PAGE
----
Two primary scientific disciplines form the foundation of the Leave No Trace program: recreation ecology and human dimensions of natural resources. Recreation ecology research, "a field of study that examines, assesses and monitors visitor impacts, typically to protected natural areas, and their relationships to influential factors" has provided the foundation for Leave No Trace messaging because of its focus on recreational impacts. Recreation ecology has dominated most minimum-impact research, and reviews suggest that there have been over one thousand recreation ecology articles published within recent decades. Examples include both ecological and social impacts of visitors. Yet, the behavior of outdoor enthusiasts is perhaps the largest determinant of impact, and human dimensions research, which focuses on the sociological, psychological, cultural, and economic aspects of recreationists is limited but growing with regard to Leave No Trace-related studies.
The majority of human dimensions research related to Leave No Trace has evaluated educational effectiveness through various communication strategies in an effort to increase knowledge and influence behavioral change. For example, studies have evaluated communication strategies to mitigate human and wildlife conflict, reduce litter, minimize removal of natural objects or deter off-trail hiking. Few studies have addressed Leave No Trace specifically, instead focusing on minimum-impact behaviors broadly, and even fewer studies have evaluated the most common user-group, frontcountry visitors. More recently, however, social scientists have explored concepts such as knowledge, attitudes, beliefs, values, and behaviors of outdoor enthusiasts in the context of Leave No Trace practices, and have begun examining the perceptions of frontcountry visitors.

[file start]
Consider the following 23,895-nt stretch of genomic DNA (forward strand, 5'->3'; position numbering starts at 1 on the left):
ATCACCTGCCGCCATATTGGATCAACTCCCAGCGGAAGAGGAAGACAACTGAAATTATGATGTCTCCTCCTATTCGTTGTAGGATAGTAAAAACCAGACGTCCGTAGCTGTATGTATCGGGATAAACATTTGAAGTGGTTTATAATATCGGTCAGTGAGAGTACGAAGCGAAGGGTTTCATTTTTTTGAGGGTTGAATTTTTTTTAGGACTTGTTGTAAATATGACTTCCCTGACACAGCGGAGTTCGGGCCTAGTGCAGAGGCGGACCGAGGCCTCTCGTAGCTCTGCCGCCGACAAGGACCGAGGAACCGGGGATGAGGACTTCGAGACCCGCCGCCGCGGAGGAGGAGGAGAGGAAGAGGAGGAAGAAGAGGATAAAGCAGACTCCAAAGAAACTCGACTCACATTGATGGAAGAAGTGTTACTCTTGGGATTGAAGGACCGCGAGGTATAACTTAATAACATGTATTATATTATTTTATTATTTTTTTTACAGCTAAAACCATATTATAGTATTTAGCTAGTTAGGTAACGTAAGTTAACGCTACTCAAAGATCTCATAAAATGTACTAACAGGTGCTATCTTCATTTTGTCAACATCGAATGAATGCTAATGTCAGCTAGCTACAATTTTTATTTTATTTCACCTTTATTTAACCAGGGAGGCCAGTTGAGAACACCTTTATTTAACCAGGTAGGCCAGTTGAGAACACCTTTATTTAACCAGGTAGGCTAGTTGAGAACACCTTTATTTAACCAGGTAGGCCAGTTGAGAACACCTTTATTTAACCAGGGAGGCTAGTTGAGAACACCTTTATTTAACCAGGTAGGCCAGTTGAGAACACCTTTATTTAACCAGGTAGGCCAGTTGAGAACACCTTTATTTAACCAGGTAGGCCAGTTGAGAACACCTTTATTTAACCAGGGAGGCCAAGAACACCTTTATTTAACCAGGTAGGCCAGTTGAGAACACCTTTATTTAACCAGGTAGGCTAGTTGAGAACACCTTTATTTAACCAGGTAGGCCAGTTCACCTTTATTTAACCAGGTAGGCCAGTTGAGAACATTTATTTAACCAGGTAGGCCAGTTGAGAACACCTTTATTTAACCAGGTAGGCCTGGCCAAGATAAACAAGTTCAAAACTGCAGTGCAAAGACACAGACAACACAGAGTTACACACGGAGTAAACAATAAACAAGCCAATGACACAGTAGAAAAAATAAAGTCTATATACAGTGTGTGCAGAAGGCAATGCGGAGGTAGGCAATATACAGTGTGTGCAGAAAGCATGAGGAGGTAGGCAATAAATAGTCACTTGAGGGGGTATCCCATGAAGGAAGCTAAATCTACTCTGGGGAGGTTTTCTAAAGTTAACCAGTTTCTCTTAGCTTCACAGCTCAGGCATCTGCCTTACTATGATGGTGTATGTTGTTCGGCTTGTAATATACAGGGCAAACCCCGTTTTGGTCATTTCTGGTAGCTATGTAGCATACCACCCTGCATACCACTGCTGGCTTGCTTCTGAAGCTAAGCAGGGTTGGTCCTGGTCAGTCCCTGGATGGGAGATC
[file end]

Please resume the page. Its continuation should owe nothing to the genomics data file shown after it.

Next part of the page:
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Since 1994, a Leave No Trace program has been managed by the Leave No Trace Center for Outdoor Ethics. The Leave No Trace Center for Outdoor Ethics, a 501(c)(3) non-profit organization, is dedicated to the responsible enjoyment and active stewardship of the outdoors worldwide.
The Center's mission is to teach people how to enjoy the outdoors responsibly. This mission is accomplished through education, research, volunteerism and partnerships. Leave No Trace tries to build awareness, appreciation and respect for wildlands.